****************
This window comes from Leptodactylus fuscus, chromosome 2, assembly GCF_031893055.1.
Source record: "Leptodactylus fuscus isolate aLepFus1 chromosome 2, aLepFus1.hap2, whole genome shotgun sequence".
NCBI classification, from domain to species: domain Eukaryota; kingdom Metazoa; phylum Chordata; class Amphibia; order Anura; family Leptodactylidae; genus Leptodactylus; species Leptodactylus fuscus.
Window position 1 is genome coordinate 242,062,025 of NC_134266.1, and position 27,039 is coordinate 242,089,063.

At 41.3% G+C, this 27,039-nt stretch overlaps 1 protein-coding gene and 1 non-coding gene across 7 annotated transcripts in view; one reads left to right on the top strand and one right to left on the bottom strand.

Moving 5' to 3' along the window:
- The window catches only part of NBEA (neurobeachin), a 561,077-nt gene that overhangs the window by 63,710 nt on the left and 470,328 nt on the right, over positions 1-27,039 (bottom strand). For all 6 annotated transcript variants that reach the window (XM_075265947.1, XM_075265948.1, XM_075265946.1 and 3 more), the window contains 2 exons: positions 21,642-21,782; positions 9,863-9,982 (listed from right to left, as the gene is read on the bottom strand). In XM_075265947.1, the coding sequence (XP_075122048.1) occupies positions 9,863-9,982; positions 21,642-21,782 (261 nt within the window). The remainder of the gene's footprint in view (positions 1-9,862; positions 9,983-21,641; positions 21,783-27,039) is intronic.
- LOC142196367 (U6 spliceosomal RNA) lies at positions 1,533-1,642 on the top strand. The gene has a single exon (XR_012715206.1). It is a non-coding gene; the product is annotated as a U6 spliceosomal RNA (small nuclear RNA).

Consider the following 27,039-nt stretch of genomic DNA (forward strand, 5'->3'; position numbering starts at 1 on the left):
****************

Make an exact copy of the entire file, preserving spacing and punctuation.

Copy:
This window comes from Leptodactylus fuscus, chromosome 2, assembly GCF_031893055.1.
Source record: "Leptodactylus fuscus isolate aLepFus1 chromosome 2, aLepFus1.hap2, whole genome shotgun sequence".
NCBI classification, from domain to species: domain Eukaryota; kingdom Metazoa; phylum Chordata; class Amphibia; order Anura; family Leptodactylidae; genus Leptodactylus; species Leptodactylus fuscus.
Window position 1 is genome coordinate 242,062,025 of NC_134266.1, and position 27,039 is coordinate 242,089,063.

At 41.3% G+C, this 27,039-nt stretch overlaps 1 protein-coding gene and 1 non-coding gene across 7 annotated transcripts in view; one reads left to right on the top strand and one right to left on the bottom strand.

Moving 5' to 3' along the window:
- The window catches only part of NBEA (neurobeachin), a 561,077-nt gene that overhangs the window by 63,710 nt on the left and 470,328 nt on the right, over positions 1-27,039 (bottom strand). For all 6 annotated transcript variants that reach the window (XM_075265947.1, XM_075265948.1, XM_075265946.1 and 3 more), the window contains 2 exons: positions 21,642-21,782; positions 9,863-9,982 (listed from right to left, as the gene is read on the bottom strand). In XM_075265947.1, the coding sequence (XP_075122048.1) occupies positions 9,863-9,982; positions 21,642-21,782 (261 nt within the window). The remainder of the gene's footprint in view (positions 1-9,862; positions 9,983-21,641; positions 21,783-27,039) is intronic.
- LOC142196367 (U6 spliceosomal RNA) lies at positions 1,533-1,642 on the top strand. The gene has a single exon (XR_012715206.1). It is a non-coding gene; the product is annotated as a U6 spliceosomal RNA (small nuclear RNA).

Consider the following 27,039-nt stretch of genomic DNA (forward strand, 5'->3'; position numbering starts at 1 on the left):